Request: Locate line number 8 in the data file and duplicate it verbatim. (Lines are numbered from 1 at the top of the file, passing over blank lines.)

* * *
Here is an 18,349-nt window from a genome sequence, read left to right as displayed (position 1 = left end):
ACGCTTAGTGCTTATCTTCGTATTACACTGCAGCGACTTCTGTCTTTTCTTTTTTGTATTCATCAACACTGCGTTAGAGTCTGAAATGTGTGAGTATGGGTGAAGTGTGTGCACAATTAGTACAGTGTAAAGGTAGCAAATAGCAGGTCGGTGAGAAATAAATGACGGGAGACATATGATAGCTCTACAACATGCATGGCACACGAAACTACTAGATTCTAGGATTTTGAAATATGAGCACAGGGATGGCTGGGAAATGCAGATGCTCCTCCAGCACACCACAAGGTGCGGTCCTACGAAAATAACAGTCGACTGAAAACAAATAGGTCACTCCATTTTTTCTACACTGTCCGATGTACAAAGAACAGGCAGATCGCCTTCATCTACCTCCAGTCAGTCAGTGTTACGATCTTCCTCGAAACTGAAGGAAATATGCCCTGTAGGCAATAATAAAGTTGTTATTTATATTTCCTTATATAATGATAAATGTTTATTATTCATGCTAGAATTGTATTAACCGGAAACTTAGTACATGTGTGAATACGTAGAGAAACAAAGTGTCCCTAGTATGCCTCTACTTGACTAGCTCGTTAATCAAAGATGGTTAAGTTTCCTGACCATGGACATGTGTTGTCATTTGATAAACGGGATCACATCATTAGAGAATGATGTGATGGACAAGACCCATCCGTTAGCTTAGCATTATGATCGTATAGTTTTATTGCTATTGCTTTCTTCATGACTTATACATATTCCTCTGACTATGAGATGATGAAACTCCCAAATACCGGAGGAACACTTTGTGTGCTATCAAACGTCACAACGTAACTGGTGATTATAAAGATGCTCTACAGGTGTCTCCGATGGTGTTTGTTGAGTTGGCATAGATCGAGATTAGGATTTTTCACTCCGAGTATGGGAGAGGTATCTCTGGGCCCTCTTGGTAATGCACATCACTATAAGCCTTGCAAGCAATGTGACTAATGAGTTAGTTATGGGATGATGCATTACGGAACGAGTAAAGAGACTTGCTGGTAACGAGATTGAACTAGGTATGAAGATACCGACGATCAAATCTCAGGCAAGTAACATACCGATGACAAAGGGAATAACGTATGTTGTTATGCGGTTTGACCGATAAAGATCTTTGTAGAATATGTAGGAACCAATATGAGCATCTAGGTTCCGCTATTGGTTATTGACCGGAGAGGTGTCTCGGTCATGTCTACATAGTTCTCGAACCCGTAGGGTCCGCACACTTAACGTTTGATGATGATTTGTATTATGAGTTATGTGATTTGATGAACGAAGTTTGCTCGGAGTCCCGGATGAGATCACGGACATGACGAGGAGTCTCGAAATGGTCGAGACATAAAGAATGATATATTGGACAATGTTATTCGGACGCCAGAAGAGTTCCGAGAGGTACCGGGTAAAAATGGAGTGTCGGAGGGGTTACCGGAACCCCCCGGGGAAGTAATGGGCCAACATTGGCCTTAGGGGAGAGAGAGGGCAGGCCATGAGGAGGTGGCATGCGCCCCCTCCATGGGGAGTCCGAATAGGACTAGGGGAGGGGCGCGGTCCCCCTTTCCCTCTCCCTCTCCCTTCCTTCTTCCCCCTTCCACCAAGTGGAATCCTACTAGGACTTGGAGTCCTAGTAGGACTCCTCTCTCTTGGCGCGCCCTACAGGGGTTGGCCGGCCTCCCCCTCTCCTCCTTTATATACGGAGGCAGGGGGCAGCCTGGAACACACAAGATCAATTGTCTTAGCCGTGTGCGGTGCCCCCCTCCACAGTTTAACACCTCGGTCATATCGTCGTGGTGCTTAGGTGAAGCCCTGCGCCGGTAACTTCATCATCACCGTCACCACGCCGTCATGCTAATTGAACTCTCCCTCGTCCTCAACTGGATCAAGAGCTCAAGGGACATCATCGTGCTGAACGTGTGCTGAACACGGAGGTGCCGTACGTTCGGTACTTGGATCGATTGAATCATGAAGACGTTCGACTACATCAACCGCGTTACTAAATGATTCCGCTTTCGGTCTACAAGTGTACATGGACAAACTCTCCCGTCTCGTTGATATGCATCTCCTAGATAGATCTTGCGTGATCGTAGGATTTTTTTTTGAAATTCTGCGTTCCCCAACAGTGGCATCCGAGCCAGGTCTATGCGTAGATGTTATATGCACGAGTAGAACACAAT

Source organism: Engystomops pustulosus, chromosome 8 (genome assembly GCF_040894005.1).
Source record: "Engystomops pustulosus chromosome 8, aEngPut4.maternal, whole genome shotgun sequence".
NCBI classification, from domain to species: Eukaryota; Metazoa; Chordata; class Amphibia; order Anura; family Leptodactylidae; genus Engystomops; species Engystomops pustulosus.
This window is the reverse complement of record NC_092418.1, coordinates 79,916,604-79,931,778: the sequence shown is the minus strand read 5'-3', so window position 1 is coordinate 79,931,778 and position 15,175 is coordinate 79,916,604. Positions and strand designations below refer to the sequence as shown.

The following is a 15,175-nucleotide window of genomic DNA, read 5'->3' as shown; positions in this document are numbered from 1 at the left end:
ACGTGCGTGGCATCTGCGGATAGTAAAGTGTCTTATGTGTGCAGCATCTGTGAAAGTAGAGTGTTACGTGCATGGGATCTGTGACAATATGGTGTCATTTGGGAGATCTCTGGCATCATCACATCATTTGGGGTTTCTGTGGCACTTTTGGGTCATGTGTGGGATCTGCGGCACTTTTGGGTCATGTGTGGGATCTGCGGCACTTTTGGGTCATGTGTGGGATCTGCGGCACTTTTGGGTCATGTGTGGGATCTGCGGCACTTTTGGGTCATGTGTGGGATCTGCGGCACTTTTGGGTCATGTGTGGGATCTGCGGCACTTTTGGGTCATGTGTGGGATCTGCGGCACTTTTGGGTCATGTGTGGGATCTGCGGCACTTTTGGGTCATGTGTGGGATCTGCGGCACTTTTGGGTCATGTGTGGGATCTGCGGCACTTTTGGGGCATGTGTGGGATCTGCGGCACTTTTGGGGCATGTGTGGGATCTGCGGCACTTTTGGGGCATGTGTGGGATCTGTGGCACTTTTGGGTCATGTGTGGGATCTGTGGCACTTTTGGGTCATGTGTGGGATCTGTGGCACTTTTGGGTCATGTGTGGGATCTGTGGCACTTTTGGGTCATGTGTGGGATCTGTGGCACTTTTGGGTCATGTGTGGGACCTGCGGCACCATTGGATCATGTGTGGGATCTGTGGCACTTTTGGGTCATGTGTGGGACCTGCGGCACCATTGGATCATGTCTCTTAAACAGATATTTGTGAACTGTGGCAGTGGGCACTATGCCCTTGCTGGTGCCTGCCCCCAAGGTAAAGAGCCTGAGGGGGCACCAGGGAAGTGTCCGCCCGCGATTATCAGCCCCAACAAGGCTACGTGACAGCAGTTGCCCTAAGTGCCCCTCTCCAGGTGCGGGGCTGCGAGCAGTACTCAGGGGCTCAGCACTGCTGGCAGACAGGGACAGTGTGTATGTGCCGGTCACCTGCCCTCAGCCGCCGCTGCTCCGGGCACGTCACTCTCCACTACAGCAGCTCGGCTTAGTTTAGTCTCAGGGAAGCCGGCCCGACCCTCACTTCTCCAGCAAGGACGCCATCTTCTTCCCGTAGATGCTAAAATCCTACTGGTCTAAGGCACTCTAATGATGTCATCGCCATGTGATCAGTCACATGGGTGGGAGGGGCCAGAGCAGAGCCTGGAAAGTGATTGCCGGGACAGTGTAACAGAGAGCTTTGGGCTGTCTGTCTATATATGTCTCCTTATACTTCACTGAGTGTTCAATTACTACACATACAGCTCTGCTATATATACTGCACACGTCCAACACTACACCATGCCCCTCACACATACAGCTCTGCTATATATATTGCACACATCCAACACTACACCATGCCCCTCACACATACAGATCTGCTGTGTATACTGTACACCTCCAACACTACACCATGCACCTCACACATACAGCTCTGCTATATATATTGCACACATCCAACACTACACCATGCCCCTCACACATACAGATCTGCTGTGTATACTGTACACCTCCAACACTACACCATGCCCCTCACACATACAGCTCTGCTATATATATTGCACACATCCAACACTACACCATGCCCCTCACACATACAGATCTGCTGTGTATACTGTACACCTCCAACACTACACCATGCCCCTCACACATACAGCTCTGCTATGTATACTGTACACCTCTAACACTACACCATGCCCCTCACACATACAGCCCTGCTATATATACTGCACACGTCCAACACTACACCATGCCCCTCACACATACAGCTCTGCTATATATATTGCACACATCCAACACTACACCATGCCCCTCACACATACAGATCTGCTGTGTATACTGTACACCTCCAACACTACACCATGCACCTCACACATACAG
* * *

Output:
ACGTGCGTGGCATCTGCGGATAGTAAAGTGTCTTATGTGTGCAGCATCTGTGAAAGTAGAGTGTTACGTGCATGGGATCTGTGACAATATGGTGTCATTTGGGAGATCTCTGGCATCATCACATCATTTGGGGTTTCTGTGGCACTTTTGGGTCATGTGTGGGATCTGCGGCACTTTTGGGTCATGTGTGGGATCTGCGGCACTTTTGGGTCATGTGTGGGATCTGCGGCACTTTTGGGTCATGTGTGGGATCTGCGGCACTTTTGGGTCATGTGTGGGATCTGCGGCACTTTTGGGTCATGTGTGGGATCTGCGGCACTTTTGGGTCATGTGTGGGATCTGCGGCACTTTTGGGTCATGTGTGGGATCTGCGGCACTTTTGGGTCATGTGTGGGATCTGCGGCACTTTTGGGTCATGTGTGGGATCTGCGGCACTTTTGGGGCATGTGTGGGATCTGCGGCACTTTTGGGGCATGTGTGGGATCTGCGGCACTTTTGGGGCATGTGTGGGATCTGTGGCACTTTTGGGTCATGTGTGGGATCTGTGGCACTTTTGGGTCATGTGTGGGATCTGTGGCACTTTTGGGTCATGTGTGGGATCTGTGGCACTTTTGGGTCATGTGTGGGATCTGTGGCACTTTTGGGTCATGTGTGGGACCTGCGGCACCATTGGATCATGTGTGGGATCTGTGGCACTTTTGGGTCATGTGTGGGACCTGCGGCACCATTGGATCATGTCTCTTAAACAGATATTTGTGAACTGTGGCAGTGGGCACTATGCCCTTGCTGGTGCCTGCCCCCAAGGTAAAGAGCCTGAGGGGGCACCAGGGAAGTGTCCGCCCGCGATTATCAGCCCCAACAAGGCTACGTGACAGCAGTTGCCCTAAGTGCCCCTCTCCAGGTGCGGGGCTGCGAGCAGTACTCAGGGGCTCAGCACTGCTGGCAGACAGGGACAGTGTGTATGTGCCGGTCACCTGCCCTCAGCCGCCGCTGCTCCGGGCACGTCACTCTCCACTACAGCAGCTCGGCTTAGTTTAGTCTCAGGGAAGCCGGCCCGACCCTCACTTCTCCAGCAAGGACGCCATCTTCTTCCCGTAGATGCTAAAATCCTACTGGTCTAAGGCACTCTAATGATGTCATCGCCATGTGATCAGTCACATGGGTGGGAGGGGCCAGAGCAGAGCCTGGAAAGTGATTGCCGGGACAGTGTAACAGAGAGCTTTGGGCTGTCTGTCTATATATGTCTCCTTATACTTCACTGAGTGTTCAATTACTACACATACAGCTCTGCTATATATACTGCACACGTCCAACACTACACCATGCCCCTCACACATACAGCTCTGCTATATATATTGCACACATCCAACACTACACCATGCCCCTCACACATACAGATCTGCTGTGTATACTGTACACCTCCAACACTACACCATGCACCTCACACATACAGCTCTGCTATATATATTGCACACATCCAACACTACACCATGCCCCTCACACATACAGATCTGCTGTGTATACTGTACACCTCCAACACTACACCATGCCCCTCACACATACAGCTCTGCTATATATATTGCACACATCCAACACTACACCATGCCCCTCACACATACAGATCTGCTGTGTATACTGTACACCTCCAACACTACACCATGCCCCTCACACATACAGCTCTGCTATGTATACTGTACACCTCTAACACTACACCATGCCCCTCACACATACAGCCCTGCTATATATACTGCACACGTCCAACACTACACCATGCCCCTCACACATACAGCTCTGCTATATATATTGCACACATCCAACACTACACCATGCCCCTCACACATACAGATCTGCTGTGTATACTGTACACCTCCAACACTACACCATGCACCTCACACATACAG